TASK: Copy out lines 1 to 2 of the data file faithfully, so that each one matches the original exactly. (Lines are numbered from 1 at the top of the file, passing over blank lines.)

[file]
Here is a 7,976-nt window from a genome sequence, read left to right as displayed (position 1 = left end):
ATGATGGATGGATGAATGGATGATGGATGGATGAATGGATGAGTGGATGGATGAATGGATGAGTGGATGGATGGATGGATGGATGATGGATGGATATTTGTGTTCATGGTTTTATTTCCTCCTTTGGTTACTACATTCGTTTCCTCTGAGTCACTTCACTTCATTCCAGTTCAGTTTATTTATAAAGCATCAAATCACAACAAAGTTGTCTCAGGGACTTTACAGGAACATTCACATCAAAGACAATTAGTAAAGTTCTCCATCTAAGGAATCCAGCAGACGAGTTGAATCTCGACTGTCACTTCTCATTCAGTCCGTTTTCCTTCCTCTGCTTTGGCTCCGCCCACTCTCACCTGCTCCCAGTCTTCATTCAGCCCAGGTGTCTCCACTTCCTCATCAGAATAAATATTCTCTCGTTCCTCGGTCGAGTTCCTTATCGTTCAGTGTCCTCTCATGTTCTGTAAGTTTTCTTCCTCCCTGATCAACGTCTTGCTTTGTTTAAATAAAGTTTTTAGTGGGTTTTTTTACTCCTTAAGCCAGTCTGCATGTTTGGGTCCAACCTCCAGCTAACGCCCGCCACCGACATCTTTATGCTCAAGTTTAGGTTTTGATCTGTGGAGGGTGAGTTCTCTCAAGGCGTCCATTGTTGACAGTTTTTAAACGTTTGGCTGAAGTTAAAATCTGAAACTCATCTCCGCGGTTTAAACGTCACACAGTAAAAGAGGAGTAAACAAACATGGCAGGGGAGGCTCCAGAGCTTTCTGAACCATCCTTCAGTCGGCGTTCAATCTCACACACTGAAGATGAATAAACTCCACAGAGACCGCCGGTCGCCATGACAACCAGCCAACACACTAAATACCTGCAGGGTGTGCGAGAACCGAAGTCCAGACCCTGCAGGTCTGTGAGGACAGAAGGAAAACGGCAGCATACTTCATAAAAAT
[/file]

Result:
Here is a 7,976-nt window from a genome sequence, read left to right as displayed (position 1 = left end):
ATGATGGATGGATGAATGGATGATGGATGGATGAATGGATGAGTGGATGGATGAATGGATGAGTGGATGGATGGATGGATGGATGATGGATGGATATTTGTGTTCATGGTTTTATTTCCTCCTTTGGTTACTACATTCGTTTCCTCTGAGTCACTTCACTTCATTCCAGTTCAGTTTATTTATAAAGCATCAAATCACAACAAAGTTGTCTCAGGGACTTTACAGGAACATTCACATCAAAGACAATTAGTAAAGTTCTCCATCTAAGGAATCCAGCAGACGAGTTGAATCTCGACTGTCACTTCTCATTCAGTCCGTTTTCCTTCCTCTGCTTTGGCTCCGCCCACTCTCACCTGCTCCCAGTCTTCATTCAGCCCAGGTGTCTCCACTTCCTCATCAGAATAAATATTCTCTCGTTCCTCGGTCGAGTTCCTTATCGTTCAGTGTCCTCTCATGTTCTGTAAGTTTTCTTCCTCCCTGATCAACGTCTTGCTTTGTTTAAATAAAGTTTTTAGTGGGTTTTTTTACTCCTTAAGCCAGTCTGCATGTTTGGGTCCAACCTCCAGCTAACGCCCGCCACCGACATCTTTATGCTCAAGTTTAGGTTTTGATCTGTGGAGGGTGAGTTCTCTCAAGGCGTCCATTGTTGACAGTTTTTAAACGTTTGGCTGAAGTTAAAATCTGAAACTCATCTCCGCGGTTTAAACGTCACACAGTAAAAGAGGAGTAAACAAACATGGCAGGGGAGGCTCCAGAGCTTTCTGAACCATCCTTCAGTCGGCGTTCAATCTCACACACTGAAGATGAATAAACTCCACAGAGACCGCCGGTCGCCATGACAACCAGCCAACACACTAAATACCTGCAGGGTGTGCGAGAACCGAAGTCCAGACCCTGCAGGTCTGTGAGGACAGAAGGAAAACGGCAGCATACTTCATAAAAAT